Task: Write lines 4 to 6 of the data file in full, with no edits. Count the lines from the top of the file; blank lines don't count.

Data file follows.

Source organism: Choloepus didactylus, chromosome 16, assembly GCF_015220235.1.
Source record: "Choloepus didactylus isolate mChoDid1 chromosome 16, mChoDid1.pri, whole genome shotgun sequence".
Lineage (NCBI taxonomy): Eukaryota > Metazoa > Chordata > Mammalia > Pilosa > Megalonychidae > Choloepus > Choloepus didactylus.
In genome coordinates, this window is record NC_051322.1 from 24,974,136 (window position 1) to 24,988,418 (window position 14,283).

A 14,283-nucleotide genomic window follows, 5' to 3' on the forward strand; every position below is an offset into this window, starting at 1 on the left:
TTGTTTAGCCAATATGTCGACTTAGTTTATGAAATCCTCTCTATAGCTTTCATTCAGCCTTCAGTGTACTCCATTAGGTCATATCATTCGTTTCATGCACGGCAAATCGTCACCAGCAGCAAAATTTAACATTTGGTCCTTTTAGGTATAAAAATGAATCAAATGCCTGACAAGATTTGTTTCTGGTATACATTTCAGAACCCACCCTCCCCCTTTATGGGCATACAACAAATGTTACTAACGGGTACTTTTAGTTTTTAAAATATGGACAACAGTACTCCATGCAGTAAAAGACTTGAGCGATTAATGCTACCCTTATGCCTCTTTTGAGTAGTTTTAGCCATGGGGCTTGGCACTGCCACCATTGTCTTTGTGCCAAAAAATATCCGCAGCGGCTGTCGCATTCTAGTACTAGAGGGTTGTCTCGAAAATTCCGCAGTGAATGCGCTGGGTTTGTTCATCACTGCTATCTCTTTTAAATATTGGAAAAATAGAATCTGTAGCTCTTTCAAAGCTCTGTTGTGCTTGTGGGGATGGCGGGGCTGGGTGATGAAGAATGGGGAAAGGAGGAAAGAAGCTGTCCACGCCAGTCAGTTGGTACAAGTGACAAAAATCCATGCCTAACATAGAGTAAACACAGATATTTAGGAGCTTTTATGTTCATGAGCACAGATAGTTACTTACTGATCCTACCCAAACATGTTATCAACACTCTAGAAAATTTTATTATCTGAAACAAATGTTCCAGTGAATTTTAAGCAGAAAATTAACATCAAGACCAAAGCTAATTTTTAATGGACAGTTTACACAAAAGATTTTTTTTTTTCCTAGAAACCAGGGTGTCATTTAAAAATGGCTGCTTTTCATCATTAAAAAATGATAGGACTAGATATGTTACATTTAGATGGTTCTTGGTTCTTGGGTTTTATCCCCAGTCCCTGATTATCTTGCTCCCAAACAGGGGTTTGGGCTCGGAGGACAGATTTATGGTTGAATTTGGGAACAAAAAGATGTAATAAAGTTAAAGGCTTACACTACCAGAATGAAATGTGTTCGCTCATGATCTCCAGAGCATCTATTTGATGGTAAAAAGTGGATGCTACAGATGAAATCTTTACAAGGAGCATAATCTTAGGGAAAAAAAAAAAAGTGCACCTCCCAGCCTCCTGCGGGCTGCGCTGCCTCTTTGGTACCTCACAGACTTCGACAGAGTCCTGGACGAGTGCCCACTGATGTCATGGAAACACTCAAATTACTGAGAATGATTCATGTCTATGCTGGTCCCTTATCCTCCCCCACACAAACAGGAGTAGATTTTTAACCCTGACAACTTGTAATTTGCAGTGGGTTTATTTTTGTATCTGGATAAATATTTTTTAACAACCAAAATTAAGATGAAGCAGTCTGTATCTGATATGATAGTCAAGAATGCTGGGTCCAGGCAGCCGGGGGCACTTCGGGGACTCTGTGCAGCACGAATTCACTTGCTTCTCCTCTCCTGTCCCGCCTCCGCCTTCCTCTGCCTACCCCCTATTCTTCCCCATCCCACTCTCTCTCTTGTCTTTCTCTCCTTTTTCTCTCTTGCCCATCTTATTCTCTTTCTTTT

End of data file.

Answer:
In genome coordinates, this window is record NC_051322.1 from 24,974,136 (window position 1) to 24,988,418 (window position 14,283).

A 14,283-nucleotide genomic window follows, 5' to 3' on the forward strand; every position below is an offset into this window, starting at 1 on the left:
TTGTTTAGCCAATATGTCGACTTAGTTTATGAAATCCTCTCTATAGCTTTCATTCAGCCTTCAGTGTACTCCATTAGGTCATATCATTCGTTTCATGCACGGCAAATCGTCACCAGCAGCAAAATTTAACATTTGGTCCTTTTAGGTATAAAAATGAATCAAATGCCTGACAAGATTTGTTTCTGGTATACATTTCAGAACCCACCCTCCCCCTTTATGGGCATACAACAAATGTTACTAACGGGTACTTTTAGTTTTTAAAATATGGACAACAGTACTCCATGCAGTAAAAGACTTGAGCGATTAATGCTACCCTTATGCCTCTTTTGAGTAGTTTTAGCCATGGGGCTTGGCACTGCCACCATTGTCTTTGTGCCAAAAAATATCCGCAGCGGCTGTCGCATTCTAGTACTAGAGGGTTGTCTCGAAAATTCCGCAGTGAATGCGCTGGGTTTGTTCATCACTGCTATCTCTTTTAAATATTGGAAAAATAGAATCTGTAGCTCTTTCAAAGCTCTGTTGTGCTTGTGGGGATGGCGGGGCTGGGTGATGAAGAATGGGGAAAGGAGGAAAGAAGCTGTCCACGCCAGTCAGTTGGTACAAGTGACAAAAATCCATGCCTAACATAGAGTAAACACAGATATTTAGGAGCTTTTATGTTCATGAGCACAGATAGTTACTTACTGATCCTACCCAAACATGTTATCAACACTCTAGAAAATTTTATTATCTGAAACAAATGTTCCAGTGAATTTTAAGCAGAAAATTAACATCAAGACCAAAGCTAATTTTTAATGGACAGTTTACACAAAAGATTTTTTTTTTTCCTAGAAACCAGGGTGTCATTTAAAAATGGCTGCTTTTCATCATTAAAAAATGATAGGACTAGATATGTTACATTTAGATGGTTCTTGGTTCTTGGGTTTTATCCCCAGTCCCTGATTATCTTGCTCCCAAACAGGGGTTTGGGCTCGGAGGACAGATTTATGGTTGAATTTGGGAACAAAAAGATGTAATAAAGTTAAAGGCTTACACTACCAGAATGAAATGTGTTCGCTCATGATCTCCAGAGCATCTATTTGATGGTAAAAAGTGGATGCTACAGATGAAATCTTTACAAGGAGCATAATCTTAGGGAAAAAAAAAAAAGTGCACCTCCCAGCCTCCTGCGGGCTGCGCTGCCTCTTTGGTACCTCACAGACTTCGACAGAGTCCTGGACGAGTGCCCACTGATGTCATGGAAACACTCAAATTACTGAGAATGATTCATGTCTATGCTGGTCCCTTATCCTCCCCCACACAAACAGGAGTAGATTTTTAACCCTGACAACTTGTAATTTGCAGTGGGTTTATTTTTGTATCTGGATAAATATTTTTTAACAACCAAAATTAAGATGAAGCAGTCTGTATCTGATATGATAGTCAAGAATGCTGGGTCCAGGCAGCCGGGGGCACTTCGGGGACTCTGTGCAGCACGAATTCACTTGCTTCTCCTCTCCTGTCCCGCCTCCGCCTTCCTCTGCCTACCCCCTATTCTTCCCCATCCCACTCTCTCTCTTGTCTTTCTCTCCTTTTTCTCTCTTGCCCATCTTATTCTCTTTCTTTT